Convicted murderer Steven Avery, who found nationwide fame as the subject of the documentary Making a Murderer, has hired new lawyers to represent him after slamming his old ones in a handwritten letter to InTouch Weekly.
LawNewz relays details of the note written by Avery, who has spent the majority of his life behind bars.
“‘Dean and Jerry didn’t do no investigation on this case, if they did I would not be in prison, They would have the Suspect if they did there Job!’ he wrote. (misspellings his)”
As the publication reminds, Avery was convicted in 2007 of the murder of photojournalist Teresa Halbach. His former lawyers, Dean Strang and Jerry Buting, defended Steven Avery and claimed that investigators at the Manitowoc County Sheriff’s Department were guilty of framing Avery as a retaliation to Avery’s earlier lawsuit in regards to being wrongfully convicted of an earlier rape.
— UPROXX (@UPROXX) July 28, 2016
Avery now is claiming that Strang and Buting botched the original trial due to their failure to challenge the prosecution’s claims and evidence. The publication shares that he indicates “they apparently could’ve called forensic experts to examine the lack of blood spatter at his home, and the processing of Halbach’s burnt body. Avery also claims his old attorneys failed to prove investigators planted Halbach’s car key in his home.”
Avery outlined more about his current opinion of the former lawyers who defended him, by way of a letter that involves a number of spelling errors, as indicated.
“Lawyers sould [sic] loose [sic] there [sic] license when they don’t investigate they [sic] case to proof there [sic] clients and they violating the Ethics, the State sould [sic] take there [sic] license for good.”
The controversial trial played out in the 2015 Netflix series Making a Murderer, and a second season is in the works. Avery was sentenced to life without the possibility of parole and has been busily attempting to prove his own innocence from behind bars. Avery continued in his letter to share more about his frustrations with his former legal team.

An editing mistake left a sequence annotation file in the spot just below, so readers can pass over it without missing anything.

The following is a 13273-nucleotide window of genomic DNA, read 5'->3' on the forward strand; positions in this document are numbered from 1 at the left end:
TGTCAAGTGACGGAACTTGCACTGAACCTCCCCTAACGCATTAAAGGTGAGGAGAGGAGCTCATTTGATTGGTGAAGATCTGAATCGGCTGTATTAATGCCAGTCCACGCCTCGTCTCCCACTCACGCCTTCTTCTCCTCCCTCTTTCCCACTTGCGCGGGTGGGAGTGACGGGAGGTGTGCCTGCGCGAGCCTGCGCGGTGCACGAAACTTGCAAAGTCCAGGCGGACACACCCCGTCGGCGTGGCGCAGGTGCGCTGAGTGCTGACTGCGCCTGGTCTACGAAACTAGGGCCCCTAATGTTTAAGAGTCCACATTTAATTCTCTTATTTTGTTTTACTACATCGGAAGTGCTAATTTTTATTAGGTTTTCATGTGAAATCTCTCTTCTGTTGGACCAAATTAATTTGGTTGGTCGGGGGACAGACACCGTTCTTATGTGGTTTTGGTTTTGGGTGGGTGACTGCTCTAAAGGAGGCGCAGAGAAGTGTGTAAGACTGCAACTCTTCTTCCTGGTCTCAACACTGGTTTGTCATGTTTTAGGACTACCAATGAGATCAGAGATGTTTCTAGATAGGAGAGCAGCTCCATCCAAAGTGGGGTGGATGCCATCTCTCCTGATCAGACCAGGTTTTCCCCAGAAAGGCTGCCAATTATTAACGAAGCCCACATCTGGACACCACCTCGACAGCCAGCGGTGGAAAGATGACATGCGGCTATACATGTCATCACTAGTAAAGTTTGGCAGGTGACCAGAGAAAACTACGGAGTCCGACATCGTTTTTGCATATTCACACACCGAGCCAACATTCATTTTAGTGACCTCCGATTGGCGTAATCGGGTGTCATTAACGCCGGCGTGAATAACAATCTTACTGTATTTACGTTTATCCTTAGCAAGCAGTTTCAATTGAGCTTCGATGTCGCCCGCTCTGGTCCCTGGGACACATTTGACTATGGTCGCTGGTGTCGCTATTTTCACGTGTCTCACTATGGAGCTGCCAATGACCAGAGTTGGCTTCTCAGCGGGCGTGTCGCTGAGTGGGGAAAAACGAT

“Dean and Jerome are Bad Attorneys. They don’t now what Justice is and they don’t now what is a investigation is because if they did they would have done it for a innocent man like me!!!”
As noted, tactics Avery feels Stang and Buting should have used included testing the validity of the police department’s explanation as to finding Teresa’s car keys in Avery’s home. He feels that a simple reenactment could have easily disproved the investigator’s claims.
Avery also mentions the online theory that there were six burn barrels found on or close to his family’s property. The reports state there were only five, which points to sloppy police work — something that Avery feels would have caused all evidence put forth by the prosecution in regards to the barrels to be called into question.
This public mention in a negative light of his former lawyers is the first time Steven Avery has blasted the pair for their legal work. Jerry Buting and Dean Stang set out on a speaking tour after becoming well-known for their part in the case thanks to the documentary.
— In Touch Weekly (@intouchweekly) July 27, 2016
Kathleen Zellner now heads Steven Avery’s legal team, hailing from the state of Illinois. Zellner has been very successful in exonerating wrongfully-convicted individuals and is seeking to prove that Teresa’s keys were planted in Avery’s home, as InTouch shared late last month.
“[A]ttorneyKathleen Zellner — who’s responsible for the exoneration and release of at least 16 people in wrongful conviction cases — is having murder victim Teresa Halbach’s car key analyzed by state-of-the-art tests. These tests that could prove Teresa’s DNA was wiped off after her death using a solvent — and Steven’s DNA planted on the key.”
[Photo by Joe Raedle/Getty Images]